Supply Chain Shifting from China to Mexico


Zocalo Square and Mexico City Cathedral | Image by Diego Grandi/Shutterstock

The trend of companies and manufacturers shifting their supply chain to Mexico has real estate investors looking to capitalize on growing demand in Mexico and towns along the U.S. side of the border.

Many U.S. companies are moving their production and equipment to Mexico to secure a supply chain that is closer to home, according to The Wall Street Journal.

This is reportedly part of the “nearshoring” trend that companies have shifted to following the pandemic, recognizing how easily their supply chain can be disrupted by operating in China.

Companies moving from China to Mexico also avoid tariffs and benefit from the free-trade agreement between Mexico and the United States under the North American Free Trade Agreement (NAFTA).

Laredo has been one such city experiencing a boom due to nearshoring. As previously reported by The Dallas Express, nearly $800 million of goods pass through Mexico into Laredo every day.

Owners of industrial properties are looking to capitalize on this shift. Prologis, the world’s biggest real-estate investment company, said that demand for locations in Mexico is growing.

Real estate investment firm Morgan Stanley said it is focusing on warehouses in U.S. border towns in Texas and California, where it has invested in developments totaling 2 million square feet.

“Today we’re seeing companies manufacturing goods in Mexico and using north of the border for distribution,” Lauren Hochfelder, co-chief executive of Morgan Stanley, told the WSJ.

E-commerce has also been generating demand for industrial space. Companies are willing “to hold more inventory because the loss of a sale is of greater risk than the extra cost of holding the inventory,” Michael Carroll, head of U.S. real-estate research for RBC Capital Markets, said to the WSJ.

Mexico saw $32.1 billion in foreign direct investment in the first nine months of 2022, the largest amount in 10 years, as reported in Coatings World magazine.

Prologis currently owns 44 million square feet of industrial space in Mexico and saw its occupancy rate reach 98% in the fourth quarter of 2022. Many of the projects are concentrated in Monterrey, Juarez, and Tijuana.

Chris Caton, Prologis’ head of global strategy and analytics, told The Wall Street Journal that demand for business in Mexico “was the highest ever, and positive trends continue.”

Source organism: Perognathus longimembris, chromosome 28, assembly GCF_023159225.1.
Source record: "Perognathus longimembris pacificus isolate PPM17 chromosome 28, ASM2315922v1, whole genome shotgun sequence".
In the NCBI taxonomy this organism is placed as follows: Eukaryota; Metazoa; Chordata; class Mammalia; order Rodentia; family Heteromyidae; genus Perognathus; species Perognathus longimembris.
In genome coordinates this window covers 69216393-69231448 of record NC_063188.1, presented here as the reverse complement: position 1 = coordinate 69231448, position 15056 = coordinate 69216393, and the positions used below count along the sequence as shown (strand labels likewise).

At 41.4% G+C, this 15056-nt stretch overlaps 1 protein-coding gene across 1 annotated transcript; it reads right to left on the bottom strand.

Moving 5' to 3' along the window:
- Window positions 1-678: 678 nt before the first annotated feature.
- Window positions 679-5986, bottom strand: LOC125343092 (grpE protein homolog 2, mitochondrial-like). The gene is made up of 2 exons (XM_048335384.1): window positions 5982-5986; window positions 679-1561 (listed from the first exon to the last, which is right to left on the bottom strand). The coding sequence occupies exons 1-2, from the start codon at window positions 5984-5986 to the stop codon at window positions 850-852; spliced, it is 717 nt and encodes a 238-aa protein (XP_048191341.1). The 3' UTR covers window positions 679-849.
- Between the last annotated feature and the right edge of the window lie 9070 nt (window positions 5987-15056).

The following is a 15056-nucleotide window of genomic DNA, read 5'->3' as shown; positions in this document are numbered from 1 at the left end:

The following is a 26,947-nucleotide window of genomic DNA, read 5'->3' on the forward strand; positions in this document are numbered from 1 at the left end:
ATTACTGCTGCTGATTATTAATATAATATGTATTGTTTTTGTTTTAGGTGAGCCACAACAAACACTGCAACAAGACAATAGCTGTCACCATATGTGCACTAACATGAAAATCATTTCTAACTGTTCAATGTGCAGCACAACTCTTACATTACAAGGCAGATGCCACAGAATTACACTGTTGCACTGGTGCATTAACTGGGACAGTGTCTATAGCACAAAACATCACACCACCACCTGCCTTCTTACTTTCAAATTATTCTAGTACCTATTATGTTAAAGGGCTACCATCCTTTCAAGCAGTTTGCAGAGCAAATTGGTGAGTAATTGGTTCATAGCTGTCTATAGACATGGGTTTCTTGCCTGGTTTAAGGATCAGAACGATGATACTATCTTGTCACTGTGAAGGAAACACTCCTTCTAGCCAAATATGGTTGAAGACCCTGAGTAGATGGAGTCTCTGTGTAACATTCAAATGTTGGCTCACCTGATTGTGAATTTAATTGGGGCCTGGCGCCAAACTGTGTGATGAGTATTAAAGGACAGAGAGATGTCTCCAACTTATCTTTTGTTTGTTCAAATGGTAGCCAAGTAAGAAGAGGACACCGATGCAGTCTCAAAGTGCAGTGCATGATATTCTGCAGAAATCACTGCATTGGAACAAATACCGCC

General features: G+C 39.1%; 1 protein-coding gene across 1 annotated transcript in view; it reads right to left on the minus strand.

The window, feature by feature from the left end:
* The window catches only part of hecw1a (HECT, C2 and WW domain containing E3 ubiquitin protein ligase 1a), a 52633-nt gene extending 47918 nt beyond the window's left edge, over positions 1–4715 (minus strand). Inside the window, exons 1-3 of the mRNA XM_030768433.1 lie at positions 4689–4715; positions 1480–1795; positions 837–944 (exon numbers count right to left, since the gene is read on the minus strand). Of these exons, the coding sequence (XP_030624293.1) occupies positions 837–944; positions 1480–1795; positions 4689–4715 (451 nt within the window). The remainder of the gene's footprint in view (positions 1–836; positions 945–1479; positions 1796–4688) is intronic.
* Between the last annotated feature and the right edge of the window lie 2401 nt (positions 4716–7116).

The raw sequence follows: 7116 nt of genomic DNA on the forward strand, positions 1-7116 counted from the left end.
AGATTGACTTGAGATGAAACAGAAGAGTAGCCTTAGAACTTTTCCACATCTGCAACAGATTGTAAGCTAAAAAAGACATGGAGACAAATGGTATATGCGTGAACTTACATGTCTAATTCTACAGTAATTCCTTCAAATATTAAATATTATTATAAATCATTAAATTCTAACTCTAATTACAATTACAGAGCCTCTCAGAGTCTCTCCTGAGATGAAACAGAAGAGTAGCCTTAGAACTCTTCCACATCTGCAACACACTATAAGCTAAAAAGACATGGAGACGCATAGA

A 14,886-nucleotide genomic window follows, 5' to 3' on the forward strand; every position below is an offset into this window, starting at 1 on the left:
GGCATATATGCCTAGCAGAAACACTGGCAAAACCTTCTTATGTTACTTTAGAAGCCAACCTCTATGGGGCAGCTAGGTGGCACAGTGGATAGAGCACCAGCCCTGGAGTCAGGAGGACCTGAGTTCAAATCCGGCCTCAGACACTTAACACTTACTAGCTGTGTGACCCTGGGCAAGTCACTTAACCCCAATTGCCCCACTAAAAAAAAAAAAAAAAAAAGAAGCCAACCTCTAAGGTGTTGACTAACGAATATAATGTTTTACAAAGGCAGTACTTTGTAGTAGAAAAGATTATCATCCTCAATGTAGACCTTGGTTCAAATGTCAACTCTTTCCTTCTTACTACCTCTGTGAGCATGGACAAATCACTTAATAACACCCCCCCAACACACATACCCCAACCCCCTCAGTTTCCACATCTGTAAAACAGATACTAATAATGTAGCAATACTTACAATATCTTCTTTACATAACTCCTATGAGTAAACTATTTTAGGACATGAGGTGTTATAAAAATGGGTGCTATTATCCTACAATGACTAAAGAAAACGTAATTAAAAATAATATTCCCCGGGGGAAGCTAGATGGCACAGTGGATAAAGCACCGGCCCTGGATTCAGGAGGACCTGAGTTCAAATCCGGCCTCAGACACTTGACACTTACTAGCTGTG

Border towns such as El Paso, Laredo, San Diego, and Tucson have seen a surge in demand for logistics properties related to nearshoring. CBRE Investment Management, Clarion Partners, and  TPG Inc. have reportedly invested or are considering making investments in these regions.

“Nearshoring in Mexico better guarantees an efficient supply of goods,” a spokeswoman for CBRE Investment Management told the WSJ.

In 2021, Texas cities Laredo and El Paso saw logistics space tied to Mexico grow 6% and 4%, respectively, compared to 2020.

With demand growing for industrial space in Mexico, these border towns are also benefiting, as the components are made in Mexico but the final assembly of products often requires a skilled workforce from the U.S.

These industrial plants in Mexico are known as maquiladoras, described as “mostly foreign-owned plants engaging in labor-intensive assembly of intermediate and final goods for export,” according to the Federal Reserve Bank of Dallas.

Manufacturers and logistics companies have been considering the move from China to Mexico for years leading up to the pandemic due to increasing costs in China, the WSJ reported, and the pandemic has accelerated this trend.

“The catalyst was the break in supply chains due to Covid,” Caton told the WSJ.

Geopolitical expert Peter Zeihan, appearing on the Joe Rogan Experience podcast last month, said that Mexican labor is one-third the cost of China and equally skilled.

“The first movers who take advantage of Mexican workers are the only ones who really win,” Zeihan said in a speech last year.

“That’s one of the reasons why we are seeing the greatest industrialization push in this country right now as industrialists relocate manufacturing plants from East Asia to North America. They are starting to realize that the Mexicans have become a precious resource.”

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Robert Balderrama
Robert Balderrama
1 month ago

That’s going to kill the illegals problem coming to the US. cause Mexicans come to America cause of not able to find work in Mexico. We will see less Mexicans coming North.